TUPELO • Tupelo Fire Department’s seven stations are a little safer, now that the exhaust from fire engines is diverted away from firefighters and out of the buildings.

During extremely cold days and inclement weather, the new systems will allow firefighters to crank the trucks inside the stations to run checks, without the fear of being overcome by toxic fumes.

“It’s all about the safety of the firefighters,” said Tupelo Fire Chief Thomas Walker. “This will take the carcinogens out of the bays and away from the guys.”

In the summer of 2018, the city received a $72,000 Assistance to Firefighters Grant. The Federal Emergency Management Agency funds helped install advanced source capture exhaust systems at the six older fire stations to reduce the harmful effects of diesel exhaust fumes. Fire Station 4 near the mall was built after 2005 and already had an exhaust system.

Every day when firefighters come on a shift, they have to check their equipment to make sure it is in proper working order. Checking the gauges and voltage on the trucks can only be done with the engines running. Before, that meant opening the large roll-up doors to disperse the fumes.

“Opening the doors will get rid of the fumes, but this system does it much more efficiently,” Walker said. “Not only does it get rid of the harmful gasses, it allows us to keep the doors closed and retain heat in the winter.”

The systems have a powerful fan connected to a series of pipes and hoses. One flexible hose for each truck at the fire station hangs down from the ceiling. When the truck is pulled into the station, a firefighter connects the hose to the truck’s exhaust pipe. The connector uses a spring clip, so in an emergency, the truck can drive away and the hose will disconnect itself.

When a connected truck cranks up, the system automatically senses the hydrocarbons from the exhaust and turns itself on. If the truck leaves the station on a fire call, the system remains running for 2 minutes to get rid of residual fumes.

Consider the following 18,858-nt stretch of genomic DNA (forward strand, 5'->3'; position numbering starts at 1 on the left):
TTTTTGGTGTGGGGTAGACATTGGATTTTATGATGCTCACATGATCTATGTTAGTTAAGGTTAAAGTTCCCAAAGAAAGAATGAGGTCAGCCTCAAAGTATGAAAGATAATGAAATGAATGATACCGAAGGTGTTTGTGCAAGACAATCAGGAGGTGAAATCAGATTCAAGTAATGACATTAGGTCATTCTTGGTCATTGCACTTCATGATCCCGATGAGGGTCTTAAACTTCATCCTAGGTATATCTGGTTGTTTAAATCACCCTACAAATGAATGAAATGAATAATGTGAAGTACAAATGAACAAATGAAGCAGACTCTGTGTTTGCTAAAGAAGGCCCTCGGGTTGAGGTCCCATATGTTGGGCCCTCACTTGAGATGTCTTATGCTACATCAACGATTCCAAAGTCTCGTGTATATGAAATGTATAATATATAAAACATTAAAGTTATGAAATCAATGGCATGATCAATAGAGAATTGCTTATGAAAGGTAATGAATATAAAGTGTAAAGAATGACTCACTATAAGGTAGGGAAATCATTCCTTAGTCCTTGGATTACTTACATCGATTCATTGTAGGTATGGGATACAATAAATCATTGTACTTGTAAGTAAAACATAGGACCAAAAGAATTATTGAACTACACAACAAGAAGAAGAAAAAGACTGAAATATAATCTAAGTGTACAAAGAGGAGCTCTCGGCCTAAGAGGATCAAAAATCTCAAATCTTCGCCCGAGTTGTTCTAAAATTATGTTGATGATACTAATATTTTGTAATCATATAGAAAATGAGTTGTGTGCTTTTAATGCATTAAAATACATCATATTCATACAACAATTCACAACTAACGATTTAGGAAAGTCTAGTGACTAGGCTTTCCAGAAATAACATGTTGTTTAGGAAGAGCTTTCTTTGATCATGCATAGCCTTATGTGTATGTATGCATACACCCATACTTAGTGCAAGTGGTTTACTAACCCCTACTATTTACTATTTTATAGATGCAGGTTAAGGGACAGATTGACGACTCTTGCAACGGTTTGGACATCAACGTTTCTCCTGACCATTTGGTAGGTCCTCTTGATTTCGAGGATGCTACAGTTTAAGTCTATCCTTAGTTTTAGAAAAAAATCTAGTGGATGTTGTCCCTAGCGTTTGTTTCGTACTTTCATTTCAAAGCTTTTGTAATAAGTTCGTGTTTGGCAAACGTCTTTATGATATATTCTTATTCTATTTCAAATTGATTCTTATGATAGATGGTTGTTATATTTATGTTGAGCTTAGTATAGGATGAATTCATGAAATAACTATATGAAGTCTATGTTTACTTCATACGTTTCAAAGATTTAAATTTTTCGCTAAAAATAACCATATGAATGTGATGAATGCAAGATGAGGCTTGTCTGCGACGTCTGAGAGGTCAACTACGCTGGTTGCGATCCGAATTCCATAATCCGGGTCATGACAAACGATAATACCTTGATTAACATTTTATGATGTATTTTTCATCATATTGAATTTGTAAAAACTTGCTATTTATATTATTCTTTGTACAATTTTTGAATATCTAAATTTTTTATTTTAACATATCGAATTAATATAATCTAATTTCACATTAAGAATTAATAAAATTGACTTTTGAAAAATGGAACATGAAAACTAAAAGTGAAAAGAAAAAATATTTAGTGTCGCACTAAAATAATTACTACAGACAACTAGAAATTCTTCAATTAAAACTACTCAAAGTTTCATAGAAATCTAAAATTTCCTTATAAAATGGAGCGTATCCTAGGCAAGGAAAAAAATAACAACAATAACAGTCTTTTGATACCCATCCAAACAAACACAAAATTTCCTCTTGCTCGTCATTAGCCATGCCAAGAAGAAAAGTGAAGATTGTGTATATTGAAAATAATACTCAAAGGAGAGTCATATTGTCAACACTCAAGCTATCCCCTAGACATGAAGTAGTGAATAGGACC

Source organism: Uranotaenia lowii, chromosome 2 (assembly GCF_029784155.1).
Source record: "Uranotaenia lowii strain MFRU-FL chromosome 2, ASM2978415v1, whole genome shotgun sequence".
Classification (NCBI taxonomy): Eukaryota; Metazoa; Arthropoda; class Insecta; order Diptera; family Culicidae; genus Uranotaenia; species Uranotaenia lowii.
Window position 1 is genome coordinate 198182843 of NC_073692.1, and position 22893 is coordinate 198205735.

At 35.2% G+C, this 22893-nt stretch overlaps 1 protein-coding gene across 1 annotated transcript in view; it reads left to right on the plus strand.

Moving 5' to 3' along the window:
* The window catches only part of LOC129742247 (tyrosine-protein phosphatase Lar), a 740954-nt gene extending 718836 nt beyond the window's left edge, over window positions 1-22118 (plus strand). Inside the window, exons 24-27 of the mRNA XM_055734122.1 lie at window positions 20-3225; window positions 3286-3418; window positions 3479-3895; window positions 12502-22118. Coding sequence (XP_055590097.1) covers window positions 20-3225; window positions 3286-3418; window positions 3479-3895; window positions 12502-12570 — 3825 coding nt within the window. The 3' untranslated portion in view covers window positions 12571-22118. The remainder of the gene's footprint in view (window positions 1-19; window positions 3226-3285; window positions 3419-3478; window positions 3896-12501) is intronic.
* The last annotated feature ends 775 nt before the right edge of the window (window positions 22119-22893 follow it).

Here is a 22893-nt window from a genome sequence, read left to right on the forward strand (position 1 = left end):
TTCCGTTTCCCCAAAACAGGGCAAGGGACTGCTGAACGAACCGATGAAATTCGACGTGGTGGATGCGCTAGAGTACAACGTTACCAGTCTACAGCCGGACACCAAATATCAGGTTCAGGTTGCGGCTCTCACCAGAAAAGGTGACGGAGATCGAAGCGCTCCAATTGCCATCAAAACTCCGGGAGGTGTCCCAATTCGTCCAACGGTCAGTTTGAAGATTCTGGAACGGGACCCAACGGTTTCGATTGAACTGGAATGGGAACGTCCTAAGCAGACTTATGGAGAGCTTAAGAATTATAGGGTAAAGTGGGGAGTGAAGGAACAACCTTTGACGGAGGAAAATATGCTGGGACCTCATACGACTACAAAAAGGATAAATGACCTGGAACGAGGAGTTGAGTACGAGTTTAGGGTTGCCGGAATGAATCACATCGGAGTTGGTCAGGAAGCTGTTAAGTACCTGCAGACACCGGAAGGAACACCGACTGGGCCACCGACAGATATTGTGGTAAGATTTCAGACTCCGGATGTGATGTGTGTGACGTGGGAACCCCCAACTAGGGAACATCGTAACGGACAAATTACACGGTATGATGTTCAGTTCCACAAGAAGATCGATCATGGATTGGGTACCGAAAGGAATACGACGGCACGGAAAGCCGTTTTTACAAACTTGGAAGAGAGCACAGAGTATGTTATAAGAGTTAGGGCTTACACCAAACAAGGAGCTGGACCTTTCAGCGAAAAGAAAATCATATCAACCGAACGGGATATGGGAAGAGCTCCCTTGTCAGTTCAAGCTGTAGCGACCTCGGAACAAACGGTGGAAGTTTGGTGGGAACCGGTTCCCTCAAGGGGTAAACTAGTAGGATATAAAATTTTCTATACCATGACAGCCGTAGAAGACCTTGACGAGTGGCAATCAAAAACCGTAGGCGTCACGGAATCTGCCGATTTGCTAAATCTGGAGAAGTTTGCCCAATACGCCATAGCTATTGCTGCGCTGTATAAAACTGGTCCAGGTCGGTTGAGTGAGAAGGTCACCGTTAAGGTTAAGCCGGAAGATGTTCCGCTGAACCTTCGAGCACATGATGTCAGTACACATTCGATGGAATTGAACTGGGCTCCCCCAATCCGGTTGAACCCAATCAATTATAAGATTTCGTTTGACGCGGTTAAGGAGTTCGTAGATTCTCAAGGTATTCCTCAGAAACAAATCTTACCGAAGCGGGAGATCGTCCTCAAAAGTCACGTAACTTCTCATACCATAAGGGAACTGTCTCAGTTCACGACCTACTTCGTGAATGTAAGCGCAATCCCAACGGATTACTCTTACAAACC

While the grant was approved about 18 months ago, the federal funding process is slow. Walker waited until he had the check in hand before he started the bid process to order the systems.

“We got them up and running last fall,” Walker said. “It took about six days to do all six stations. It was a fairly simple installation. The hardest part (at Station 1 downtown) was cutting a hole through the brick wall.”

The exhaust systems were especially welcomed at stations 2 and 5, which don’t have drive through engine bays. The trucks still have to be backed into those stations. There is only a 36-inch door and windows at the back of the bay to help disperse the fumes without the fans.

The fan might seem like a simple addition, but it will make life a lot easier for firefighters. The firemen’s turnouts and gear are normally hung to dry and stored in the bay. Before, every time a truck was cranked the turnouts would absorb the diesel fumes.

The exhaust systems are required on all new construction built after 2005. When a new Station 2 is built in the next few years, it will include a new exhaust system.



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